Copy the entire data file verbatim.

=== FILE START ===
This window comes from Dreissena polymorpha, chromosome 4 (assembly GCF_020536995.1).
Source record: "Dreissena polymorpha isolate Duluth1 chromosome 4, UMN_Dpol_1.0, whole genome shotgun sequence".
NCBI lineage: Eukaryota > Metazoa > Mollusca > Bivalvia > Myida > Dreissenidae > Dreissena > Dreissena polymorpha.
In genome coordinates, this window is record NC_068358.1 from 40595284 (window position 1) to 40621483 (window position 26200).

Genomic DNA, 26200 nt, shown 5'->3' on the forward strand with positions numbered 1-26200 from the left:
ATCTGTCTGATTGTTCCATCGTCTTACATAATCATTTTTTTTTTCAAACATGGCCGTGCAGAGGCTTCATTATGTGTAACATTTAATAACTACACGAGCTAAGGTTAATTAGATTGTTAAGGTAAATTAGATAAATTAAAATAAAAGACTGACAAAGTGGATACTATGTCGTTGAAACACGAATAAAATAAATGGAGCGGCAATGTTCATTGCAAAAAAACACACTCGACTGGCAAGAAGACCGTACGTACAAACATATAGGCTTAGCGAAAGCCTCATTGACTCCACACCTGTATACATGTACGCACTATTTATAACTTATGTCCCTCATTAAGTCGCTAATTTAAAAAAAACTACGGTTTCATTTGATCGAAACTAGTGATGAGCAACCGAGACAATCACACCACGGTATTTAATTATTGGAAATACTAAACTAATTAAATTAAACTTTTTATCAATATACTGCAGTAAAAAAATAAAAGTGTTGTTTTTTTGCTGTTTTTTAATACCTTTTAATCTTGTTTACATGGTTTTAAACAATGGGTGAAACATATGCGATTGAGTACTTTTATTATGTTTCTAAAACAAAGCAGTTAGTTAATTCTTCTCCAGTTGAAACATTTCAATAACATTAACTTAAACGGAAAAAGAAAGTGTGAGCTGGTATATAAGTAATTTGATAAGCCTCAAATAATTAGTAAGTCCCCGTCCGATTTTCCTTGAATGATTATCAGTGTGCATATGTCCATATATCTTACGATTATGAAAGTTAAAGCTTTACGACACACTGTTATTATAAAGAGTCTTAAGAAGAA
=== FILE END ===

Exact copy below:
This window comes from Dreissena polymorpha, chromosome 4 (assembly GCF_020536995.1).
Source record: "Dreissena polymorpha isolate Duluth1 chromosome 4, UMN_Dpol_1.0, whole genome shotgun sequence".
NCBI lineage: Eukaryota > Metazoa > Mollusca > Bivalvia > Myida > Dreissenidae > Dreissena > Dreissena polymorpha.
In genome coordinates, this window is record NC_068358.1 from 40595284 (window position 1) to 40621483 (window position 26200).

Genomic DNA, 26200 nt, shown 5'->3' on the forward strand with positions numbered 1-26200 from the left:
ATCTGTCTGATTGTTCCATCGTCTTACATAATCATTTTTTTTTTCAAACATGGCCGTGCAGAGGCTTCATTATGTGTAACATTTAATAACTACACGAGCTAAGGTTAATTAGATTGTTAAGGTAAATTAGATAAATTAAAATAAAAGACTGACAAAGTGGATACTATGTCGTTGAAACACGAATAAAATAAATGGAGCGGCAATGTTCATTGCAAAAAAACACACTCGACTGGCAAGAAGACCGTACGTACAAACATATAGGCTTAGCGAAAGCCTCATTGACTCCACACCTGTATACATGTACGCACTATTTATAACTTATGTCCCTCATTAAGTCGCTAATTTAAAAAAAACTACGGTTTCATTTGATCGAAACTAGTGATGAGCAACCGAGACAATCACACCACGGTATTTAATTATTGGAAATACTAAACTAATTAAATTAAACTTTTTATCAATATACTGCAGTAAAAAAATAAAAGTGTTGTTTTTTTGCTGTTTTTTAATACCTTTTAATCTTGTTTACATGGTTTTAAACAATGGGTGAAACATATGCGATTGAGTACTTTTATTATGTTTCTAAAACAAAGCAGTTAGTTAATTCTTCTCCAGTTGAAACATTTCAATAACATTAACTTAAACGGAAAAAGAAAGTGTGAGCTGGTATATAAGTAATTTGATAAGCCTCAAATAATTAGTAAGTCCCCGTCCGATTTTCCTTGAATGATTATCAGTGTGCATATGTCCATATATCTTACGATTATGAAAGTTAAAGCTTTACGACACACTGTTATTATAAAGAGTCTTAAGAAGAA